Thursday 19 May 2022

Former Mexican President Allowed the CIA to Operate in Mexico

Paying the bills

Latest

Jill Biden visits Costa Rica this weekend

QCOSTARICA - The first lady of the United States,...

Rodrigo Chaves and journalists clash for the truth. Who is lying?

QCOSTARICA - In the second week of the new...

Gasoline would drop by ¢28 and diesel by ¢43 due to changes in Aresep’s methodology

QCOSTARICA - As the headline reads, we are in...

President: If the extension of ruta 27 is in the contract “we will enforce it”

QCOSTARICA - What will happen to the expansion of...

If Latin America has a commercial capital, it is Miami

Q REPORTS (Economist) For Joan Didion, an American essayist,...

Pilar Cisneros: “The government should be totally open to the press”

QCOSTARICA - The press must have access to public...

Arrival of tourists from the U.S. and Europe recovers

QCOSTARICA - Costa Rica registered for April 2022 the...

Dollar Exchange

¢670.23 Buy

¢675.98 small> Sell

19 May 2022 - At The Banks - BCCR

Paying the bills

Share

Former Mexican President Felipe Calderon (2006 – 2012) gave the green light to the United States Central Intelligence Agency to operate freely in Mexico, according to classified documents obtained by Mexican news outlet Proceso.

Felipe Calderón and Barack Obama, Washington May 19, 2010. Photo Reuters

As of May 22, 2007, during right-wing Calderon’s six-year term, the operation of U.S. intelligence agencies in Mexico was authorized under the excuse of the war on drugs.

Then, on Aug. 25, 2008, it was reinforced with the creation of the Mexico-U.S. Strategic Intelligence Framework, signed by the former director of the Center for Research and National Security (CISEN), Guillermo Valdes Castellanos and Michael McConnell, then-director of the U.S. Director of National Intelligence (DNI).

- Advertisement -

“During the administration of President Calderon, the level of cooperation between Cisen and the CIA has been exceptional. Therefore, it is necessary to deepen and expand the cooperation projects that were launched in 2007 and 2008,” Valdes Castellanos, said back in 2010 at a protocolary meeting in Washington.

The deepening of the so-called “cooperation” was made possible by the signing of an agreement behind closed doors in Washington, dubbed “Exchange of Intelligence Information” (ACII) between the then head of the Ministry of the Interior, Francisco Blake Mora, and the DNI, on Sept. 10, 2010.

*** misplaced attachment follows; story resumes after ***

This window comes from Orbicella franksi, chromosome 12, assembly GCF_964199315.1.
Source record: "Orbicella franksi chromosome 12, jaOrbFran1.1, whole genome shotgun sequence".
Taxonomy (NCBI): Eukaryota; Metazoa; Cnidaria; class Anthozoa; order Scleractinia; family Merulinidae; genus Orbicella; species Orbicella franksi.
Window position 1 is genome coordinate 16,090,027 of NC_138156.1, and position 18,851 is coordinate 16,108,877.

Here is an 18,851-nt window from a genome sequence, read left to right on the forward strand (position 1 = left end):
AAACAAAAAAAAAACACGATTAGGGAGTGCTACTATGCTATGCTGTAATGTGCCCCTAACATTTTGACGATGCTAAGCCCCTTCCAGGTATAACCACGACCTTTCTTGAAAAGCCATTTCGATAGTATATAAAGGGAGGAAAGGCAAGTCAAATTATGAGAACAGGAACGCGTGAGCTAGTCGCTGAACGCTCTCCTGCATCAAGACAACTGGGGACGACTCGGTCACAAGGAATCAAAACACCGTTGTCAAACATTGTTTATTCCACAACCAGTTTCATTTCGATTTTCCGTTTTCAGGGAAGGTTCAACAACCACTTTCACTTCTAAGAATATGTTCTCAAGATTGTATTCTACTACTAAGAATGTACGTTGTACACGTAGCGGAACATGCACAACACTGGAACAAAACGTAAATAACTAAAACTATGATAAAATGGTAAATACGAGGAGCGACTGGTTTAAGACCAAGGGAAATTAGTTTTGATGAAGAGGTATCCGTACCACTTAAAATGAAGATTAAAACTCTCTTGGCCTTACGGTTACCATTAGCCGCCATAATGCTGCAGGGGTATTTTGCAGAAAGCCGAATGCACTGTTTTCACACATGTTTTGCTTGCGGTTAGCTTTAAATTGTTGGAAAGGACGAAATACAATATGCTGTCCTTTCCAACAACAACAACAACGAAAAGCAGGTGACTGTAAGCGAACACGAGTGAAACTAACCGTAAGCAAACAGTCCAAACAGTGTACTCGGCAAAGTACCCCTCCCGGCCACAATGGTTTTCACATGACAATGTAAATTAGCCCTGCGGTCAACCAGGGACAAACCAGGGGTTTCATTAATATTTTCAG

According to article 4 of the ACII, “the activities within the framework of the agreement will be developed from a work center to be recognized, hereinafter, as the Regional Center for Intelligence and Operations (CRIO).”

The text continues to explain that “each of the parties will have a physical space within CRIO and will be responsible for the expenses related to the equipment and maintenance of said space,” meaning that the CIA would be given physical headquarters in Mexico.

Yet the agency is no stranger to Mexico. In 2017, as thousands of declassified files on John F. Kennedy were made public, journalist Raymundo Riva Palacio found out that three former Mexican presidents – Adolfo Lopez Mateos (1958-1964), Gustavo Díaz Ordaz (1964-1970) and Luis Echeverria (1970-1976) – were unpaid agents for the U.S. government.

- Advertisement -
Paying the bills
Q24N
Q24N is an aggregator of news for Latin America. Reports from Mexico to the tip of Chile and Caribbean are sourced for our readers to find all their Latin America news in one place.

Related Articles

El Salvador hopes that the Pacific Train will be a model for Guatemala and Honduras

Q24N - The Government of El Salvador hopes that the Tren...

López Obrador and Biden will analyze their plans for Central America, migration and security

Q24N - The president of Mexico, Andrés Manuel López Obrador, and...

Subscribe to our stories

To be updated with all the latest news, offers and special announcements.